University of Hertfordshire

By the same authors

ODRE Workshop: Using SIL Arithmetic to Design Safe and Secure Systems

Research output: Chapter in Book/Report/Conference proceedingConference contribution

Documents

View graph of relations
Original languageEnglish
Title of host publicationProceedings - 2020 IEEE 23rd International Symposium on Real-Time Distributed Computing, ISORC 2020
PublisherIEEE
Pages213-218
Number of pages6
ISBN (Electronic)9781728169583
ISBN (Print)9781728169590
DOIs
Publication statusPublished - 21 May 2020
Event23rd International Symposium on Real-Time Distributed Computing - Nashville, United States
Duration: 19 May 202021 May 2020
https://ieeexplore.ieee.org/xpl/conhome/9108349/proceeding

Publication series

NameProceedings - 2020 IEEE 23rd International Symposium on Real-Time Distributed Computing, ISORC 2020

Conference

Conference23rd International Symposium on Real-Time Distributed Computing
Abbreviated titleISORC 2020
CountryUnited States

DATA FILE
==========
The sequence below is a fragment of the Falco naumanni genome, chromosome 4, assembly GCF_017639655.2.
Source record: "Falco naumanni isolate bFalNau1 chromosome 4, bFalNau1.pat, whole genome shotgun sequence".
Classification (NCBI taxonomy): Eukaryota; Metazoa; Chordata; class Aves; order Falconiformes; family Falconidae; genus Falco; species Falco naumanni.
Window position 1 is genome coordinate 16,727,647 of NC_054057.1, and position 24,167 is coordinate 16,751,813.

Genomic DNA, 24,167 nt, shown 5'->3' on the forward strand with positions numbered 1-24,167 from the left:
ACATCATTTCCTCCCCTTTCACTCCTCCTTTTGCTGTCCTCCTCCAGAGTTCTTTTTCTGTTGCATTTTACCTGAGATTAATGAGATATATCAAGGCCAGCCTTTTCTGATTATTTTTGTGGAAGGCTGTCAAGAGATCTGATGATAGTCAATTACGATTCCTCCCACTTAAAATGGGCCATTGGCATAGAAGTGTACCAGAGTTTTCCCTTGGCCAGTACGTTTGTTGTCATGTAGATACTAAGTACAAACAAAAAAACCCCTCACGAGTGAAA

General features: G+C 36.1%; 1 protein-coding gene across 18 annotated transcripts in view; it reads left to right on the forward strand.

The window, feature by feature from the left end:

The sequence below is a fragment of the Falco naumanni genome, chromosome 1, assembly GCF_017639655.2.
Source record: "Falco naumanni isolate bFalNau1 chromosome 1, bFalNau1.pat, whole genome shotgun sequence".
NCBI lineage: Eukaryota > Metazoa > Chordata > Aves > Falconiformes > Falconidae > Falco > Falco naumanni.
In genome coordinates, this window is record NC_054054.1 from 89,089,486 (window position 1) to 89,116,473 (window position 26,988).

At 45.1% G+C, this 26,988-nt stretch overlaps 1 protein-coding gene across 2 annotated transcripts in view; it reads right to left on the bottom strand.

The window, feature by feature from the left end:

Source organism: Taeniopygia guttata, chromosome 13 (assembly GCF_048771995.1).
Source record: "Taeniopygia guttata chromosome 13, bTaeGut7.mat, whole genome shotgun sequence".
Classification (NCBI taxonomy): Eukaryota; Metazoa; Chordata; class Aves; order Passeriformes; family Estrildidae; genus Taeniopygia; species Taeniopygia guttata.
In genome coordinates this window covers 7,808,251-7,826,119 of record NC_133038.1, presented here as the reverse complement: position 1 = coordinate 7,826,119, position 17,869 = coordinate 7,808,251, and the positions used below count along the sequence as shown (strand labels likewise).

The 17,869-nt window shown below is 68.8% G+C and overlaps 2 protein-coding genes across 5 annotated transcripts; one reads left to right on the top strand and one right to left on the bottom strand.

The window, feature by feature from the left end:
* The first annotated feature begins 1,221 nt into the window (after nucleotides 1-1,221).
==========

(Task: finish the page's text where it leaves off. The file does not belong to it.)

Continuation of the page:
CityNashville
Period19/05/2021/05/20
Internet address

Abstract

In a safety-critical system each service has a specific level of safety criticality. Safety standards use classifications like Safety Integrity Levels (SIL), to describe the design requirements for the individual services of a system. Techniques like redundancy can be used to achieve a higher overall dependability than the used individual components provide. Using the notion of SIL, this can be called SIL arithmetic. In this paper we describe the concept of SIL arithmetic and point out how different safety standards provide hints for their support of using SIL arithmetic. We highlight the principal benefits of SIL arithmetic and provide simple examples. But the use of SIL arithmetic in a concrete system design can also have its pitfalls, which we also discuss in this paper. We specifically discuss these issues in the context of scheduling techniques for mixed-criticality systems, where resource shortages are to be handled by the scheduler.

Notes

© 2020 IEEE. Personal use of this material is permitted. Permission from IEEE must be obtained for all other uses, in any current or future media, including reprinting/republishing this material for advertising or promotional purposes, creating new collective works, for resale or redistribution to servers or lists, or reuse of any copyrighted component of this work in other works.

ID: 22549732